My father’s friend Dottie, a single widowed lady of 95, loves her robotic cat Sheena. (Indeed, when my father and I visited her in the assisted-living facility where she lives, I loved cuddling up with the kitty too). Even better, during Covid, when Dottie couldn’t leave her room or invite family members or friends to visit, Sheena saved her from loneliness.
Dottie is not alone. Programmed cats and dogs provide a sense of companionship and comfort to many of the elderly, especially to those living with dementia or Alzheimer’s, where petting robotic animals can help with recalling memories. A New Zealand study found that the seniors who interacted with robotic pets were more cheerful, handled stress better, improved their socialization, and reduced depression and social isolation. The latter is particularly noteworthy, as loneliness is a huge problem for middle-aged and older adults. A 2018 AARP survey found that about 1/3 of adults over 45 are lonely.
Therapeutic value of robot pets
In pre-Covid times, trained and certified therapy dogs visited hospitals and nursing homes, along with their owners or handlers, to entertain and emotionally support patients and residents. But the good news about companion animals is that they can stay in a person’s room long after a trained therapy dog and its owner have left.
Although many people have never heard of them, companion robots have been on the market for years. Sony introduced the first consumer model, Aibo (which means “pal” or “partner” in Japanese) robot dog, in 1999. The latest reboot comes with Internet connectivity and facial recognition.
Robotic pets range from as low as $37 to $130 and can be purchased online through retailers like Amazon or at pharmacies like CVS. Unlike a traditional stuffed animal, they are interactive—they have a heartbeat, make sounds, and respond to human touch and voice. In an article in Wired, Ted Fischer, co-founder and CEO of Ageless Innovation said, “The two-way interaction helps create a personally rich experience that can bring fun, joy, and friendship to older adults. Fischer added that many people name their robotic dogs and form attachments to them. “Some people treat the dogs as though they are real puppies; others understand them to be robotic stuffed animals. Either way, they seem to benefit from their companionship.”
Long term value
And since robot pets don’t need walks, food or expensive vet visits, they’re a low-maintenance, affordable option for people who are no longer able to care for a pet.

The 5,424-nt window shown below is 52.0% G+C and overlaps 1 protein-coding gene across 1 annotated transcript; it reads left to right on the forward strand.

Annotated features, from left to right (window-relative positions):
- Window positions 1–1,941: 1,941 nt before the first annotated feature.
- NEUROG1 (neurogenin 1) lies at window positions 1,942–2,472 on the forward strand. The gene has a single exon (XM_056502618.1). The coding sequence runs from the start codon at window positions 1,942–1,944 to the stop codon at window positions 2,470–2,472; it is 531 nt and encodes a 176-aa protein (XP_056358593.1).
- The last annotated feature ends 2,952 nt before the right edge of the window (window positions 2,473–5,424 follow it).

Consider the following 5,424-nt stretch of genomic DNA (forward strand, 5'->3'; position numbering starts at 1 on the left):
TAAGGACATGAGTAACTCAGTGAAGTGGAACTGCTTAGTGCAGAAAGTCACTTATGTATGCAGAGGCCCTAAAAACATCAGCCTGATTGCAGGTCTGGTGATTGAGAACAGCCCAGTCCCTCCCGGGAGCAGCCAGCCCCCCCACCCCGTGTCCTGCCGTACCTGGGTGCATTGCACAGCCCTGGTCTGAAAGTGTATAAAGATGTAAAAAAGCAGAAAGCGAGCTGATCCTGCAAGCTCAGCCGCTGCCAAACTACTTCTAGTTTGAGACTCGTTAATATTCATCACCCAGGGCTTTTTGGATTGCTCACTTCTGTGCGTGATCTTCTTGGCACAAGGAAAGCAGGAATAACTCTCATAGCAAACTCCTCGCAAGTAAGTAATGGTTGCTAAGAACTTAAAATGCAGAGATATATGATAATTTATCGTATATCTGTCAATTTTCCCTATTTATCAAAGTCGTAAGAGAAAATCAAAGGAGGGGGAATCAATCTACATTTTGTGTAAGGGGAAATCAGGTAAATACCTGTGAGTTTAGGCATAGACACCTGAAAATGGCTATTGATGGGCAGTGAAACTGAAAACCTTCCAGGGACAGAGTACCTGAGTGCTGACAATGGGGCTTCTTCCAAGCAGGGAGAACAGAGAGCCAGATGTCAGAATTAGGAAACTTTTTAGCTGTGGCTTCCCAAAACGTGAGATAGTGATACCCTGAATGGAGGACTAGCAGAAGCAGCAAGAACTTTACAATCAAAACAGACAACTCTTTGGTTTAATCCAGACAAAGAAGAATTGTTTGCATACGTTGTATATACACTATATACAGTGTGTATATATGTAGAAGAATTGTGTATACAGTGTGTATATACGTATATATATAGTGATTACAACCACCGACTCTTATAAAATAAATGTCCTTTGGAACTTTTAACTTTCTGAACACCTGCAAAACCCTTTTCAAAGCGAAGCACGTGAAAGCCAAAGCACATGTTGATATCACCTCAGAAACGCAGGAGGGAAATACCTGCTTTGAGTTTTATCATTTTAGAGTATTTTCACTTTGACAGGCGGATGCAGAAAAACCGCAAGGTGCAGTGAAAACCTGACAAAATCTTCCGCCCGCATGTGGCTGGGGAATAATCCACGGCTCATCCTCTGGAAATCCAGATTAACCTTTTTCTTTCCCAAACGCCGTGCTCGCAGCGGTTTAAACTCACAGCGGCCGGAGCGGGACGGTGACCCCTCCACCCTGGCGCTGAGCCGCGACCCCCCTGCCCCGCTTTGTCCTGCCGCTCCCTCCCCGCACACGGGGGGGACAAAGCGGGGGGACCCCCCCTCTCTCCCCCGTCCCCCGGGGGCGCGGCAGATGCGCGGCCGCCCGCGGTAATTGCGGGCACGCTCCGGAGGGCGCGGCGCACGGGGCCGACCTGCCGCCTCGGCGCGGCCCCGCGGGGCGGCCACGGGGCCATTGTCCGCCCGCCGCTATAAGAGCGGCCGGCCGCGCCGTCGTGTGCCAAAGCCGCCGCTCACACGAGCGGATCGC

Home Care, a business magazine for home health professionals, reported that the company Alacare Home Health & Hospice developed a project that would allow them to investigate the effects of robotic pets on their patients. Seven seniors were given a pet and studied for their reactions. The patient’s caregivers and family members participated in the study as well, to discuss how having a pet affected their loved one.
In six out of seven cases, the patient’s interactions with the robotic companion pet reduced anxiety and increased communication skills. In four of the six, the older adult was suffering from dementia, Alzheimer’s, Parkinson’s disease, hypertension, renal disease, and/or congestive heart failure.
Significantly, the data not only showed that social isolation decreased, but that less medication and costly treatments were required, because the robotic pet reduced anxiety.
Robot pets and caregivers
Caregivers also expressed benefits. Patients with dementia, for example, who had not been communicating before owning a robotic pet, began to do so with the animal then became willing to speak to their family members and caregivers. As the article observed, watching a loved one who has not been able to communicate, begin to open up, is enormously moving.
While the results of the study were almost all positive, it also revealed some challenges. An Alzheimer’s patient initially responded with great affection towards her pet but later began to worry about her ability to care for it, mistaking it for a real animal. And some seniors needed more time to bond with their new pet before being left alone with it.
Most of these challenges can be overcome, though. When I remember how Dottie’s face radiated with tender kindness as she held Sheena in her arms, I can’t help but think this is a glowing example of the good that technology can bring to our lives.